Chelsea has finally overcome the demons of its past. The Blues are poised to make a deep Champions League run after their latest victory over Atletico Madrid has them into the quarterfinals. This is the first time the English club has reached this stage of the UCL since the 2013/14 season, when none other than Diego Simeone’s Spaniards eliminated Chelsea in the semifinals.
This tie was one of the more balanced across the competition—probably falling into second behind Porto and Juventus—but that was always going to be the case. The Blues got the short end of the stick when they were drawn the so-called ‘best of the rest’ in the Round of 16. The La Liga leaders have always been known as a team that thrives when its back is against the wall, so there were a lot of nerves heading into the second leg in London. Understandably, as Chelsea clung onto a slim 1-0 lead from the away fixture. Nevertheless, the masterclass of the Blues’ midfield went a long way in subduing that nervous feeling before Emerson emphatically eliminated Los Rojoblancos from the European competition with a 94′ goal.
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There have been a lot of question marks surrounding the Chelsea squad this season—especially the midfield. Frank Lampard struggled to figure out the perfect threesome to fit his 4-3-3 and individual struggles made a tall task even more difficult. Despite the Blues spending £250 million in the summer, there was hardly any attacking output from the midfielders. Kai Havertz was struggling to find his best position and adapt to the English game; Mason Mount wasn’t scoring as frequently as many would like him to and N’Golo Kante and Mateo Kovacic have no shooting boots. Jorginho was leading the way with his goals from the penalty spot.
Things changed when Thomas Tuchel was appointed though.
What did Tuchel do to turn things around in the heart of the formation?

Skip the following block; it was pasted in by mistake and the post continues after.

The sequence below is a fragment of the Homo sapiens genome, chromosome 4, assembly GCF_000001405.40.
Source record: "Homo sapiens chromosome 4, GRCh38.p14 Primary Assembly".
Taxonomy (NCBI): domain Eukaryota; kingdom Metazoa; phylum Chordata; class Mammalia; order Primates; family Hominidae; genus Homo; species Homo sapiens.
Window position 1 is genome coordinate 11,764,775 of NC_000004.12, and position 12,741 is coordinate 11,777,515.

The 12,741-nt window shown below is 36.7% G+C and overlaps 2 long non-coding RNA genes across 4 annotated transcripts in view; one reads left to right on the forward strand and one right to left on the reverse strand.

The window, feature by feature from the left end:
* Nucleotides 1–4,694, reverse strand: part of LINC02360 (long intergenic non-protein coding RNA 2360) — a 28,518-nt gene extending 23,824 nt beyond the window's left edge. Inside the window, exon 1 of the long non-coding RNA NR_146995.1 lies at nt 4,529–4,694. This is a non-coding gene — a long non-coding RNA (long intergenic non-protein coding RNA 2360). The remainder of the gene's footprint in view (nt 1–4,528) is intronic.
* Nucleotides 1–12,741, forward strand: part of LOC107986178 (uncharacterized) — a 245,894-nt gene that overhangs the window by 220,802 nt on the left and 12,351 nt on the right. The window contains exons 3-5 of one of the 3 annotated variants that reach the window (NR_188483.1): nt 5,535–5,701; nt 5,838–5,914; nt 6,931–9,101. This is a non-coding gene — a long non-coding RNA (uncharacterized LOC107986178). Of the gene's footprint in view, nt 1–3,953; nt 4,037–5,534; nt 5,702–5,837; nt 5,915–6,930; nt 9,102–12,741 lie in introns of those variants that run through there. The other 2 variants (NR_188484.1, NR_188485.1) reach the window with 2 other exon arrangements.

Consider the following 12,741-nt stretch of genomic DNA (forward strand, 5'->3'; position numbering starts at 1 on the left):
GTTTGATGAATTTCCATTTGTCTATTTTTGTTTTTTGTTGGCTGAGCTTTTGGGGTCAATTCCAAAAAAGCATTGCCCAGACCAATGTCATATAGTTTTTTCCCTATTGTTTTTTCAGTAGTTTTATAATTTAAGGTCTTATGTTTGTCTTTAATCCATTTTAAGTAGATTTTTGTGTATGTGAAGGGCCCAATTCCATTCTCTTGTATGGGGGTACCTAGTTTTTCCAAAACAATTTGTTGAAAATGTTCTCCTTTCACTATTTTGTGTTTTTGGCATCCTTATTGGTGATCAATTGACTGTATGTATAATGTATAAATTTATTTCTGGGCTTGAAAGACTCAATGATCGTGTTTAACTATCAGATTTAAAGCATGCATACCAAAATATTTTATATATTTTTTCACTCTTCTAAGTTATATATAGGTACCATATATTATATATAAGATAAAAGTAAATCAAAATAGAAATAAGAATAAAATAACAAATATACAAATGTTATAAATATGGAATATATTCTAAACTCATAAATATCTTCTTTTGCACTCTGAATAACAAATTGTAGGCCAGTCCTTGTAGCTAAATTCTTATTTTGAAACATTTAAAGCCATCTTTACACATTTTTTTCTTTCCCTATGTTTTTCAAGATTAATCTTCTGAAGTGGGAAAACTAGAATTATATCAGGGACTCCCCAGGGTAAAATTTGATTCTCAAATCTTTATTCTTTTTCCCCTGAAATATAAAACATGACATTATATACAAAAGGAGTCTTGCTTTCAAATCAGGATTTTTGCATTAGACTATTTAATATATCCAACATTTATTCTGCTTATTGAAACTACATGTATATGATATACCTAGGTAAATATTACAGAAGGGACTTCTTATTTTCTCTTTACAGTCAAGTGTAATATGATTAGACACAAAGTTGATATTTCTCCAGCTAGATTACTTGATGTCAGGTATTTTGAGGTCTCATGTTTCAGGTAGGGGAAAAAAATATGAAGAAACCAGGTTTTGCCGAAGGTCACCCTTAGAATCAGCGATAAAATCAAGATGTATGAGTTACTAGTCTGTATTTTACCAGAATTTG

The German didn’t do anything revolutionary either. A simple switch to the 3-4-3 has Chelsea playing balanced football once again. The midfield still lacks a goalscoring threat with Mount and Havertz playing more attacking roles at the moment, but that’s OK. The middle of the park is covered by a pivot under Tuchel. Therefore, the midfielders are allowed to sit deeper and focus solely on running the show. This strict positional instruction has made room for the Blues to dictate matches and how they are played.
Chelsea’s midfield controlled the first leg against Atletico, there’s no doubt about that. However, there were still some individuals who were cautious in their praise post-match because of Simeone’s confusing set-up. The Spanish side wasn’t comfortable with its tactics, so naturally, Blues fans reserved judgement until the second time around. Despite the absences of Mason Mount and Jorginho in the second leg, Chelsea dominated the contest thanks to superb performances from Kante and Kovacic.
Both the Frenchman and the Croatian put in career-defining shifts, eliminating all attacking threat Atletico possessed. Kante turned back the clock to 2017 with his showing. He made 13 loose-ball recoveries, two interceptions, completed 87.7 percent of his passes and had 97 touches overall. To put it simply, Kante was everywhere. Following the match, Tuchel claimed that playing with Kante was like playing with half a man—if not a full man—more than the opposition. The CBS commentary team of Clive Tyldesley and Rob Green described his performance best, at one point stating that Atletico’s plan was thwarted once it crossed the halfway line thanks to the presence of the Frenchman. Kante’s actions were breathtaking, ranking up there with his very best.
Amongst all of this praise it is easy to forget his other half. Kovacic put in a Man of the Match worthy performance, as well. The 26-year-old was impossible to dispossess on the night. Only a few Atletico players managed to take Kovacic off the ball, and they consequently received yellow cards. His ability to dribble out of tight areas, keep possession and move the ball quickly was instrumental in Chelsea’s gameplan. It ensured that no matter how many men Simeone threw at the Blues, the home side would break out of the press. Kovacic didn’t play a direct role in either goal on the night, but the frustration caused by his inclusion in the starting XI forced Atletico to throw men forward—thus leaving the Spaniards vulnerable to counterattacks.
Chelsea’s midfield isn’t flashy; it doesn’t end up on highlight reels and surely doesn’t score stunning goals like others. However, what the Blues have is silent assassins. Players like Kante and Kovacic are happy to work their shifts in the shadows. They do the dirty work and make it possible for teammates to have moments of brilliance. Most importantly though, they do what is necessary to win. When the lights shine brightest, when the stage is biggest and when it’s do or die for Chelsea, that’s when Kante and Kovacic thrive.
The odds were stacked against the Blues in this tie, but they managed to progress further in Europe’s biggest competition due to the superb play of the midfield pivot. When reminiscing on this match and remembering the flawless first strike or the celebrations in the stand, don’t forget to acknowledge the world class performances of the two men in the middle of the park.